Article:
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Glucosamine may not have Long-term Pain Benefits

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Glucosamine may not have Long-term Pain Benefits

Glucosamine may not have Long-term Pain Benefits

February 02, 2005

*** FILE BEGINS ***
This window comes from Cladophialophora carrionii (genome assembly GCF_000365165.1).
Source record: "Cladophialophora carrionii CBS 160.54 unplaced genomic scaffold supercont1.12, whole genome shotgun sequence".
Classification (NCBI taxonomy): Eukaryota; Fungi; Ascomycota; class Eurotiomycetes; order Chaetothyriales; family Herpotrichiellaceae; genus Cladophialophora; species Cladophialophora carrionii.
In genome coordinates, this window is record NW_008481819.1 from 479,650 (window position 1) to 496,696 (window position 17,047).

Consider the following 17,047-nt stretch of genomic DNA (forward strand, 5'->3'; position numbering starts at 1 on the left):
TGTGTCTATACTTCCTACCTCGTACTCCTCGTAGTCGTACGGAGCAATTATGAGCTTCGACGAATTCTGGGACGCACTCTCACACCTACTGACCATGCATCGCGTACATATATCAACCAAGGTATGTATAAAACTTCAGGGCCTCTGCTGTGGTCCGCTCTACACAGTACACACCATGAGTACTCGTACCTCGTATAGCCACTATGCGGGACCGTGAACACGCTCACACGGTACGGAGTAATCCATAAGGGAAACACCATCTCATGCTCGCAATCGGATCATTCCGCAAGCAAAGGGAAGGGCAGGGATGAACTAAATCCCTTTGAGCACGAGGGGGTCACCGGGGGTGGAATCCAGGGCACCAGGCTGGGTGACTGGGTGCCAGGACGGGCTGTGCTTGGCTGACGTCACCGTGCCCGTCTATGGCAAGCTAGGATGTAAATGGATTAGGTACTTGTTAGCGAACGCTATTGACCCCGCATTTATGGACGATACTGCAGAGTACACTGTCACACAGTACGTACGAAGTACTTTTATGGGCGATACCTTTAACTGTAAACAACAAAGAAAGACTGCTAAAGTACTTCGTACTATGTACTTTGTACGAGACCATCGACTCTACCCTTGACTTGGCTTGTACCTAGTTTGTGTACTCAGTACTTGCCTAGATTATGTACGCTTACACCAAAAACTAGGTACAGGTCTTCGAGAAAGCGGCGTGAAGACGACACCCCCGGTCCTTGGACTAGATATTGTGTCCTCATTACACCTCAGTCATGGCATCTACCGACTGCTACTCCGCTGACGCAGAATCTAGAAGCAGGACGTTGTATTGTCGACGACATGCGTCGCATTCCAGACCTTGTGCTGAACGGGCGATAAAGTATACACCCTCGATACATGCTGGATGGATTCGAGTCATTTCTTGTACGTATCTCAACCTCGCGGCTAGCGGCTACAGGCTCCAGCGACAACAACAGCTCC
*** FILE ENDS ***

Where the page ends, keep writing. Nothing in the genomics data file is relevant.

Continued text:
By: Steve Siwy for Knee1 A study recently concluded at the University of British Columbia has found no long-term benefits to the use of the supplement glucosamine in treating knee pain from osteoarthritis. According to the head of the study, Dr. Jolanda Cibere of the Arthritis Research Center (ARC) of Canada, this is the only study thus far to investigate glucosamine’s effectiveness for long-term pain control. The University of BC study was conducted over the course of six months, and tracked the progress of 137 patients aged 44-48 years, all of whom had already been taking glucosamine for arthritis pain in the knee for an average of two years. One group was given glucosamine supplements, and another was given identical-looking placebos, with neither participant nor researcher knowing to which group the participant belonged (this is known as a “double-blind” study). Researchers then recorded each time a participant reported an arthritis “flare-up,” which was defined in the study as an increase in arthritis pain and reduction in activity. Glucosamine is a large molecule found in joint cartilage. It plays a role in the production of collagen, as well as that of components of the synovial fluid that lubricates the knee. Osteoarthritis sufferers often take over-the-counter glucosamine supplements for the purpose of reducing swelling and pain in the joints. These supplements are usually either harvested from shellfish, or created synthetically (synthetic supplements are especially useful for those who have seafood allergies). Another supplement, chondroitin, is often paired with glucosamine, since it is another large molecule associated with healthy cartilage – naturally-occurring chondroitin inhibits the enzymes which normally break down cartilage. Osteoarthritis is the result of inflammation and damage that occurs in the joints as the cartilage cushioning the bones degrades or wears away, and the bones begin to grind against each other. As the bones thicken and the leg-muscles weaken in response to the rougher operation of the cartilage-impoverished joint, the result is pain, stiffness, and joint instability. The ARC study is not the first, of course, to examine the effectiveness of glucosamine for arthritis sufferers. Dr. Cibere told the Canadian Press, “Some studies have suggested benefit and other, more recent studies, have shown absolutely no benefit, similar to our study” According to the American Academy of Orthopaedic Surgeons (AAOS), glucosamine and chondroitin have been shown to relieve the pain of osteoarthritis, without having been seen to heal the loss of cartilage. The results of the ARC study, the first, according to Cibere, to investigate the long-term benefits of glucosamine for osteoarthritis pain, show that arthritis flare-ups were virtually identical in those taking the supplement and those taking the placebo. 45% of those taking glucosamine “flared,” while 42% of those taking the placebo did. Thus, concludes the study, even if glucosamine was thought by the patient to be beneficial initially, no long-term benefit seems to be in evidence. Currently, the National Institutes of Health (NIH) in the United States is conducting a study on the effects of glucosamine and chondroitin supplements, used separately and in conjunction, on patients with osteoarthritis. As of May 2004, the data from the Glucosamine/Chondroitin Arthritis Intervention Trial (GAIT) were being analyzed, with the results to be published in a peer-reviewed medical or scientific journal. For now, the results of the ARC study offer something to think about for osteoarthritis patients, according to Dr. Cibere. “Even if people have initially perceived a benefit,” she said of glucosamine supplements, “I think that it is certainly prudent for patients to consider that they may not in fact benefit from taking it.”

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